A Milton vendor bender? City considering ban on mobile food sellers
MILTON—The Milton City Council could vote on a new city ordinance Tuesday that would prohibit mobile street vendors from selling goods on city-owned property.
The draft ordinance would prohibit most mobile street vendors from selling goods on public property or from parking lots in the city because vendors “may constitute a danger to public safety or an impediment to public use of public parking lots or public property,” according to the ordinance.
The mobile vendor rule would not apply to nonprofits holding fundraisers, vendors on private property, or farmers market vendors who sell vegetables and other goods from stands at public locations in the city.
City staff drafted the ordinance at the council's request after a local ice cream shop owner complained last month that another local business owner plans to sell ice cream products from a van.
Some city officials, such as Alderwoman Anissa Welch, have sought to steer dialogue on the issue away from the subject of business competition, instead focusing on public safety.
Welch last month said she had concerns that a stream of mobile vendors in and out of Parkview Drive and Goodrich Park, the city's east side business district, could pose safety issues for youths using the city's new splash park.
In an interview last week, Mayor Brett Frazier said he hopes the focus of discussion on the ban sticks to public safety and parking issues.
“We already have limited parking in the Parkview Drive area and a less than ideal traffic flow,” he said. “We should be able to make an educated assessment of whether a mobile vendor use in the parking areas around the park are a good use, or if it's something we don't want.”
Yet Frazier admitted that the council has dragged issues of competition into past discussions over mobile vendors, and he acknowledged the issue has only come up twice—once, last year, when an out-of-town taco truck came to Milton and rubbed local tavern owners the wrong way; and last month, when a local ice cream shop owner complained to the city about another business owner's plans to sell ice cream out of a van.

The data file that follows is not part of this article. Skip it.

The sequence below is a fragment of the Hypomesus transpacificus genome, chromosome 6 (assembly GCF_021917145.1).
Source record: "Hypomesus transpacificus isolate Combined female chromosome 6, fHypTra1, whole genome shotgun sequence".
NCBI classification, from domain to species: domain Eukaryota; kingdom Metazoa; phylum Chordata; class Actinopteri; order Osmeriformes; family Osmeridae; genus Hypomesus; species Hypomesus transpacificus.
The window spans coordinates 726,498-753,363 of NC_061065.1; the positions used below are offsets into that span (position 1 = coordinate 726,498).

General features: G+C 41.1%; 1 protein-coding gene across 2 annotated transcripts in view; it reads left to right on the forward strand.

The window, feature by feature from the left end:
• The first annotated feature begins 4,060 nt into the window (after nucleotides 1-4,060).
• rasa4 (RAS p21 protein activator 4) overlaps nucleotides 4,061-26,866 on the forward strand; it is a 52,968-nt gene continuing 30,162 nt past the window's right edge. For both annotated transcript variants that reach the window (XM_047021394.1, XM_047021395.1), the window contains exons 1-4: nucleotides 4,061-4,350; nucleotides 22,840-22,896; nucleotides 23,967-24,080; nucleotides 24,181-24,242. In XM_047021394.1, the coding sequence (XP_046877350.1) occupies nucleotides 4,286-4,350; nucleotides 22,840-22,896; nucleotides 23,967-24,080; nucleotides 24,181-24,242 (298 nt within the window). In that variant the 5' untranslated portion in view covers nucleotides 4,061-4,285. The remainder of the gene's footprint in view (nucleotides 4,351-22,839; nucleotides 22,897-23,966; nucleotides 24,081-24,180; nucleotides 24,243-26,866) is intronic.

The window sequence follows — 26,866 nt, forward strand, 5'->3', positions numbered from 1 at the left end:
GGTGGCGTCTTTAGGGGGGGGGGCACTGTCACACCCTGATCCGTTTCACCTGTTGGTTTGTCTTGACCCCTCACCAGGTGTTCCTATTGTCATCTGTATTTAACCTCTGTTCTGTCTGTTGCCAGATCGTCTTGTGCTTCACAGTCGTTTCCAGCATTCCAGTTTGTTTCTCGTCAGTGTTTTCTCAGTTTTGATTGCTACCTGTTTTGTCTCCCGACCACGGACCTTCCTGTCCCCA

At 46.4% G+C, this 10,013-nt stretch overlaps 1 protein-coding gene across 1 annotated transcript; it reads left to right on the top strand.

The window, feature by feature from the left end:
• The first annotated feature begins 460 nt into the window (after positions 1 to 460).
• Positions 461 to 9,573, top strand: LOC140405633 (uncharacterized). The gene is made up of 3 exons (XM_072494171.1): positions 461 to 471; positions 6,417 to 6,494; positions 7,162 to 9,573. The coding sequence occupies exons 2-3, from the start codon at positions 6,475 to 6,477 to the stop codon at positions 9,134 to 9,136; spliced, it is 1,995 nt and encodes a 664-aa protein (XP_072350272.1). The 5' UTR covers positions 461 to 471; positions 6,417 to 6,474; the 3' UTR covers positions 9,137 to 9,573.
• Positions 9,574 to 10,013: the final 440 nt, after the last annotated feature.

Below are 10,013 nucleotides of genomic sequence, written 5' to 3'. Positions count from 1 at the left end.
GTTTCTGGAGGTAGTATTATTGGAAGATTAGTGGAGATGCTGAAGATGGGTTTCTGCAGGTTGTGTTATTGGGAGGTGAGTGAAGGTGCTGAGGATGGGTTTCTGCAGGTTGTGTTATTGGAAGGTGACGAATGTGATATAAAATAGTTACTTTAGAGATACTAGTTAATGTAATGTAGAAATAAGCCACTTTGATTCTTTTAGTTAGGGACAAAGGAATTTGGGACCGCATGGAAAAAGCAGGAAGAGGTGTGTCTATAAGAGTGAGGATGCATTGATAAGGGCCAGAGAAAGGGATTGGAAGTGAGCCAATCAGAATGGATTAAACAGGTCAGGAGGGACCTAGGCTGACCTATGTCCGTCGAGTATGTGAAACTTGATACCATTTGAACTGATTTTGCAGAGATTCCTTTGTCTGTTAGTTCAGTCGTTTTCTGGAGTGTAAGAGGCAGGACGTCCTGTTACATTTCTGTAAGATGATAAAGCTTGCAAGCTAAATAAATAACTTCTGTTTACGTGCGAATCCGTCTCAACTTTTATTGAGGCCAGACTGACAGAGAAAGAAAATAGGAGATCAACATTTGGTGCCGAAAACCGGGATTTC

He said it is difficult to extract the argument of competition from what he believes is an issue of parking logistics and public safety, a dilemma he finds “disappointing.”
“To me, it's not a difficult question. It's not our job to police competition, and it's not the job of a city to make sure that one business has an artificial advantage over another,” Frazier said.
“Do we have only one business selling hamburgers? Or is it too much to have two restaurants that serve lunch? Where does that sort of thing end?” Frazier said.
Alderman David Adams has been an outspoken opponent of mobile vendors, calling the vendors “squatters” who create unfair competition for bricks and mortar businesses because they don't pay property taxes, and can roll around Milton at will.
Some business owners have suggested the city could set a cap on how many vendors to permit, or set certain parking restrictions for mobile businesses. Alderman Don Vruwink said he believes the city could charge a fee for the vendors similar to a city property tax.
Adams in July said he doesn't see any fair or equitable way the city could limit how many or what type of mobile vendors the city could allow, so he believes it would be best to ban them all.
Don Vruwink, who is the only council member so far to publicly oppose banning mobile vendors, said he thinks a ban is shortsighted.